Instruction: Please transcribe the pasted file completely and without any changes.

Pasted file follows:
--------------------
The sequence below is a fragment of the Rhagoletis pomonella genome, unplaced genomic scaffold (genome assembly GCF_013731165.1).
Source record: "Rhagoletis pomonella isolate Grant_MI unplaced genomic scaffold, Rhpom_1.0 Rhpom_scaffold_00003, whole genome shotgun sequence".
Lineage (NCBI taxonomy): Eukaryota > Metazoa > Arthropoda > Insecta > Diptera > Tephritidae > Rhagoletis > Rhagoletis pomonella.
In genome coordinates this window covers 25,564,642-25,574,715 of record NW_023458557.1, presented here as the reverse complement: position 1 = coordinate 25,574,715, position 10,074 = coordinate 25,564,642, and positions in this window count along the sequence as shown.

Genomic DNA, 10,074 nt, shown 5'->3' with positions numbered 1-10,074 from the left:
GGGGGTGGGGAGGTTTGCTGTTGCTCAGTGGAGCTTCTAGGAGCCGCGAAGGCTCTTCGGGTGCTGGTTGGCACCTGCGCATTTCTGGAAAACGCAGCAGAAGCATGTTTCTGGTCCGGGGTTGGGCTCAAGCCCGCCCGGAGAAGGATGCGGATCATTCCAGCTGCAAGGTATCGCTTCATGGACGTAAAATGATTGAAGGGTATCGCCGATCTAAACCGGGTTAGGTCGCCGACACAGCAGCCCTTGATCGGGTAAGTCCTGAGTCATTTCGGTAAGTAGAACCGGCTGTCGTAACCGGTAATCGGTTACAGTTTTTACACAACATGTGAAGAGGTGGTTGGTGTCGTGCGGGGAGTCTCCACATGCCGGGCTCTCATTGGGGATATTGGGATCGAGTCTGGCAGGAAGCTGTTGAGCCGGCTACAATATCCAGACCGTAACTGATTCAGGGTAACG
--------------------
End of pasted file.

The sequence below is a fragment of the Rhagoletis pomonella genome, unplaced genomic scaffold (genome assembly GCF_013731165.1).
Source record: "Rhagoletis pomonella isolate Grant_MI unplaced genomic scaffold, Rhpom_1.0 Rhpom_scaffold_00003, whole genome shotgun sequence".
Lineage (NCBI taxonomy): Eukaryota > Metazoa > Arthropoda > Insecta > Diptera > Tephritidae > Rhagoletis > Rhagoletis pomonella.
In genome coordinates this window covers 25,564,642-25,574,715 of record NW_023458557.1, presented here as the reverse complement: position 1 = coordinate 25,574,715, position 10,074 = coordinate 25,564,642, and positions in this window count along the sequence as shown.

Genomic DNA, 10,074 nt, shown 5'->3' with positions numbered 1-10,074 from the left:
GGGGGTGGGGAGGTTTGCTGTTGCTCAGTGGAGCTTCTAGGAGCCGCGAAGGCTCTTCGGGTGCTGGTTGGCACCTGCGCATTTCTGGAAAACGCAGCAGAAGCATGTTTCTGGTCCGGGGTTGGGCTCAAGCCCGCCCGGAGAAGGATGCGGATCATTCCAGCTGCAAGGTATCGCTTCATGGACGTAAAATGATTGAAGGGTATCGCCGATCTAAACCGGGTTAGGTCGCCGACACAGCAGCCCTTGATCGGGTAAGTCCTGAGTCATTTCGGTAAGTAGAACCGGCTGTCGTAACCGGTAATCGGTTACAGTTTTTACACAACATGTGAAGAGGTGGTTGGTGTCGTGCGGGGAGTCTCCACATGCCGGGCTCTCATTGGGGATATTGGGATCGAGTCTGGCAGGAAGCTGTTGAGCCGGCTACAATATCCAGACCGTAACTGATTCAGGGTAACG